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Interview with Southlands Cartographer Anna Meyer, Part Two

Interview with Southlands Cartographer Anna Meyer, Part Two

Southlands Map 24Yesterday, we posted the first part of a two-part interview with Anna Meyer, who created some gorgeous maps for the Southlands Campaign Setting! You can read about (and see) her process in the second part of this interview.

What were some of your highlights working on the Southlands maps?

The biggest thrill with a project like Southlands is to be part of a great team creating something together! To be inspired by the others’ great creativity while trying with my work to match their stories and the other content can often lead to frustration staring at unsatisfactory previews, but then there are the times when things work and the results start to appear on your screen. When you find that desert hideout long forgotten, or a stretch of coastline that stretches into the fantastic, that makes my job worth every hour of tediousness. Textures and the terrain looking the way I want is a great feeling that even after more than a decade gets me carried away at times.

How about the challenges?

The hardest decision for me is to set the limits when it comes to details and scale. In the ideal world, I would just go on and detail every nook and cranny of the whole continent in real scale. There are two big problems with that approach—the first one being time. It would take a lot of work indeed to make a continental map with every feature half a mile so in it. The other consideration is the final form of the map—in this case to be printed as a poster and in pieces on pages in the hardcover. This means that anything smaller than 25 miles or so would only be a dot on the map. So one of the shortcuts I had to take was to make some features bigger than they really are. Mountains are the most obvious example of this. A chain of mountains a hundred miles across are represented as a single range of peaks. In reality there would be several with hundreds of large and small ones. This is a standard trick in fantasy maps: terrain features are more to be seen as symbols rather than actual depictions of the terrain. To find the right balance for each project is often the toughest part of the job.

To make this even more complicated, I signed up to make one of my first city maps. For it to feel more authentic, I wanted it to be part of the terrain. So while I was working on the continent base done in real scale, I detailed the Per-Bastet area with the city details included, so I could work out what it looked like. The city chapter and layout was expertly done by Ted Reed so I didn’t want to let him down.

After I had the surrounding terrain done in real scale, I saved a copy for future use. Then I shrank everything down to around 25 percent of the real scale and worked on the rest of the continent at that reduced feature size. I use the term “feature size” to not confuse it with scale that is different; this is done to make the map look better at the scale it’s being printed. To make sure of this, I make a few test renders, each taking up to six hours or so since I work in double to four times the final resolution in case a need for detailed enlargements comes up later and to make sure things aren’t pixelated from enlargement.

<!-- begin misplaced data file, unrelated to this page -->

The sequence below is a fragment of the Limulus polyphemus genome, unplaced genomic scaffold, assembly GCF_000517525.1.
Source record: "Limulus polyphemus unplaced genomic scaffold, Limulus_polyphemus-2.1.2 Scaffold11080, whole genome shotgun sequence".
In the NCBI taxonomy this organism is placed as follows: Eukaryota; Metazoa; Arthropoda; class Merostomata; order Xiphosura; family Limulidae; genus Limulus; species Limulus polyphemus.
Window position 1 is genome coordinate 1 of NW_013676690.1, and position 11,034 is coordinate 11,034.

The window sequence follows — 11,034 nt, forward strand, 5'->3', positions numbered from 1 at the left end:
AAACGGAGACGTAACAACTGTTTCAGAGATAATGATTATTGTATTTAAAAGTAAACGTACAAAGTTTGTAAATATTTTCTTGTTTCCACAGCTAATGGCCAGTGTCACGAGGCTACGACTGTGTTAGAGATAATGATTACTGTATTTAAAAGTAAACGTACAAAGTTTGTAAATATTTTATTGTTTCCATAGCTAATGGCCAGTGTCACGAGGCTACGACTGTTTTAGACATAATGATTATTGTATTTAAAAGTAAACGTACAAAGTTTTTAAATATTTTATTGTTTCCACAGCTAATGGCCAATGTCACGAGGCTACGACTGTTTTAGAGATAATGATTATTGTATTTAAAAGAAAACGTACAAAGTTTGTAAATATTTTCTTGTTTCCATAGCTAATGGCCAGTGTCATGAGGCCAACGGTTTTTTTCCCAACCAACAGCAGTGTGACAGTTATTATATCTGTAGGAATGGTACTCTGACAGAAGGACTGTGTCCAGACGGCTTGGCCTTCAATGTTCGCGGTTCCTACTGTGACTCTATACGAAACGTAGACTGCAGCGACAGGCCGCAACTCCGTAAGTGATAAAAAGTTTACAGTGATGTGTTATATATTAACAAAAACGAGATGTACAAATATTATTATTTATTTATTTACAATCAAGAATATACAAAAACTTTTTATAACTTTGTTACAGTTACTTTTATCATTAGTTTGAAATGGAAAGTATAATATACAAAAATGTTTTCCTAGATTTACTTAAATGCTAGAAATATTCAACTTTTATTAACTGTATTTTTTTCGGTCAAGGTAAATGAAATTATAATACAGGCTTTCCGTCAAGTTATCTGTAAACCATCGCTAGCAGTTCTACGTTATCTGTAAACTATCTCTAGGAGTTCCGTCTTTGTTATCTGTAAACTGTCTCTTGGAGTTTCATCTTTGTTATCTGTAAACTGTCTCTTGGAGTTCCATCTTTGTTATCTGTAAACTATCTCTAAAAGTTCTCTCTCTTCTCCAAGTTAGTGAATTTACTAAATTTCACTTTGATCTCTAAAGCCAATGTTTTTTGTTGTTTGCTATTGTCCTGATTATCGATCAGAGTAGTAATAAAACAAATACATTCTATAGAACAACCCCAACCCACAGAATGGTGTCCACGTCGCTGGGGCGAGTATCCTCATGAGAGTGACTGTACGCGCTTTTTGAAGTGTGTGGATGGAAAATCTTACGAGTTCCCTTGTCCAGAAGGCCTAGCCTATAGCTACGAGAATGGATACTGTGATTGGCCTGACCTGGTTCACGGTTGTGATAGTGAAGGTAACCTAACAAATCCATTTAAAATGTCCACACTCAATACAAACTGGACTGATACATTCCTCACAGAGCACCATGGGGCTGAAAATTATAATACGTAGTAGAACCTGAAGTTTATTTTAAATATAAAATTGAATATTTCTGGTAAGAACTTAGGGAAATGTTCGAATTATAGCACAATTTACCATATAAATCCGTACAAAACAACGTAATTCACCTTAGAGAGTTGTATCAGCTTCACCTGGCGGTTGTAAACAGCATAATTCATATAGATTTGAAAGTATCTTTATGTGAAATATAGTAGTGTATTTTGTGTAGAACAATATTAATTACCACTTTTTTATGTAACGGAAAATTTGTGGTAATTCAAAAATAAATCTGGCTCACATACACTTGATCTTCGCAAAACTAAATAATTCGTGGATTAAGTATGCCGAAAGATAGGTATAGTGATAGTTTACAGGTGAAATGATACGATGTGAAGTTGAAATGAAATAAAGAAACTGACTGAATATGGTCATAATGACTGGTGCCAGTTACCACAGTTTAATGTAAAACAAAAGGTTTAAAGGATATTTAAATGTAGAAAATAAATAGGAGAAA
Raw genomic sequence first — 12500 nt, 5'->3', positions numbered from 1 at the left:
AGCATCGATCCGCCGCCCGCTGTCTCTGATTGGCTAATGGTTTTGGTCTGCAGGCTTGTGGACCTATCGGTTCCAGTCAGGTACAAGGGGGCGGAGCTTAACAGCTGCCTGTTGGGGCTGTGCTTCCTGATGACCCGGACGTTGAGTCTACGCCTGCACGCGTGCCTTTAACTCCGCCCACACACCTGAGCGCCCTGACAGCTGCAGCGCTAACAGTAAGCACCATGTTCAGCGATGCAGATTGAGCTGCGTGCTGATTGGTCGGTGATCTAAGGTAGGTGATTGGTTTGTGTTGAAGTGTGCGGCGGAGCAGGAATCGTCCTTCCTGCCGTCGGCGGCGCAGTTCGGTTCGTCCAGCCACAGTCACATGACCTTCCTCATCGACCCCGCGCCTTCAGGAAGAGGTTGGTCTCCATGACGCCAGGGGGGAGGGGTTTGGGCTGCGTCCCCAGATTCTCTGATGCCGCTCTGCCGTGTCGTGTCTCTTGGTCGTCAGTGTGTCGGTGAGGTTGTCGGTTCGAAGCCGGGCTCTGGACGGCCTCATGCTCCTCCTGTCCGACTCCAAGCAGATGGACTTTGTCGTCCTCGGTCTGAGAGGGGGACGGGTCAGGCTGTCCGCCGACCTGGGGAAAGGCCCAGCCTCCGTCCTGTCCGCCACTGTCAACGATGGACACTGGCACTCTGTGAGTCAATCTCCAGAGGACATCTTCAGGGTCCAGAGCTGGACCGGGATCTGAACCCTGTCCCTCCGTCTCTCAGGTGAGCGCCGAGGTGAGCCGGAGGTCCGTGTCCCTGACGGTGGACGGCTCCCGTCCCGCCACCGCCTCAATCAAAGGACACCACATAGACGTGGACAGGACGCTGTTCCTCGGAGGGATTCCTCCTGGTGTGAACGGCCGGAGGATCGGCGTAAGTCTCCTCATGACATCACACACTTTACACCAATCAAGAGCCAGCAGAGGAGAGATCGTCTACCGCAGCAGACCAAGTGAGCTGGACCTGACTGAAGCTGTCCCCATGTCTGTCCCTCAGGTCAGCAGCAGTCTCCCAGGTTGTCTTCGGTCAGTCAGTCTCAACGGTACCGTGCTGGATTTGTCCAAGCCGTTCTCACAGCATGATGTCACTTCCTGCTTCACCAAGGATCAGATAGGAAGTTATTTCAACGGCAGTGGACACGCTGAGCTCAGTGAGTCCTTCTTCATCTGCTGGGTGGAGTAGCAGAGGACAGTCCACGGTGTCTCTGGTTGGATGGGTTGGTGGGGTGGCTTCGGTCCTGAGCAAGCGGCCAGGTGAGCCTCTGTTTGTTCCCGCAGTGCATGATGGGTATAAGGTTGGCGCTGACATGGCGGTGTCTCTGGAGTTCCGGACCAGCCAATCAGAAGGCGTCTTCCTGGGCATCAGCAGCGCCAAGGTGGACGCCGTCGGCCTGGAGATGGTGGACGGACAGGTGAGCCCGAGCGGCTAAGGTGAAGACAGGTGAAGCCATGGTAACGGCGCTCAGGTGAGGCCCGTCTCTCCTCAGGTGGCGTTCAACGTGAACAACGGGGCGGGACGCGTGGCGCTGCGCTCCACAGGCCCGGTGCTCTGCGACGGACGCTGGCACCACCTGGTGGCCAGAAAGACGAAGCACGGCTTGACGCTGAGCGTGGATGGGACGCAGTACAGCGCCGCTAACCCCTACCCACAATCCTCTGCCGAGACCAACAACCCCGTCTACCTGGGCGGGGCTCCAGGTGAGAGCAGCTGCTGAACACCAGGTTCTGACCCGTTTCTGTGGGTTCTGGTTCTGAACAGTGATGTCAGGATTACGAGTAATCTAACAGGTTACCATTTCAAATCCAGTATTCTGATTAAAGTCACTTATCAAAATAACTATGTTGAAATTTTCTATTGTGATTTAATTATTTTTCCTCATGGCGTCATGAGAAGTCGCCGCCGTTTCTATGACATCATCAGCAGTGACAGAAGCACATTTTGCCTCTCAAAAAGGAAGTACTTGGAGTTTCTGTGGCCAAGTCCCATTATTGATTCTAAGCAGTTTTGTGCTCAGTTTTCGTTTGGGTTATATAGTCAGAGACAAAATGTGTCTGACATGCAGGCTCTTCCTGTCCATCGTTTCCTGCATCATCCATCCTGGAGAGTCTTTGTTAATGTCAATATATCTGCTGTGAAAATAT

If the renders look good, I send them to the others and then we work out what needs to be changed. There are always things that need to be changed, and to get another view on things is a very important part of all my mapping projects. As a person working from home, it makes it both more interesting and is a sure boost to the results. For those of you who consider a career as a freelance artist, get ready to have your work constantly critiqued. It is a vital part of your work!

Then comes a boring and tedious part of my job: waiting for renders to finish. It’s as much fun as watching paint dry, and it ties up your computer completely. To improve my efficiency, I will soon have a computer dedicated to just this task, so I can work on the fun part of symbols, text, and final touch-up.

What is your favorite map you did for Southlands . . . and why?

There is one place that became special for me: the Black Spire! Thanks to a fractal freak outcome that normally would have been filtered out, a pillar rose miles up into the sky. It looked cool so I kept it. I’m not sure if there was a Black Spire in the story that got placed there or if that part was written in afterward. But I liked how the area looked and kept on tweaking it as a side project. Now I’m trying to turn it into a detailed epic location. It became a location on the final map, which I’m proud of!

What happened to my side project, you wonder? It became one of Southland’s many forgotten stories maybe to be told some time, but there are only so many pages in a book….

With the help of a great team, a lot of hard work, and a bit of luck, a map for you to make your very own has come to life. I hope it will help you along on many adventures to come!

You can see the finished versions of these maps in the Southlands Campaign Setting!

2 thoughts on “Interview with Southlands Cartographer Anna Meyer, Part Two”

  1. Great interview! It’s really cool to get some glimpses into Meyer’s process. Plus I’m a big fan of those maps.

  2. I bought Anne’s Southlands maps and am absolutely blown away by them. They are such an integral part of making the SL setting believable and real. I’m going to print my copy out onto canvas as a player handout when they reach Per-Bastet. Can’t wait for the “Wow”s!

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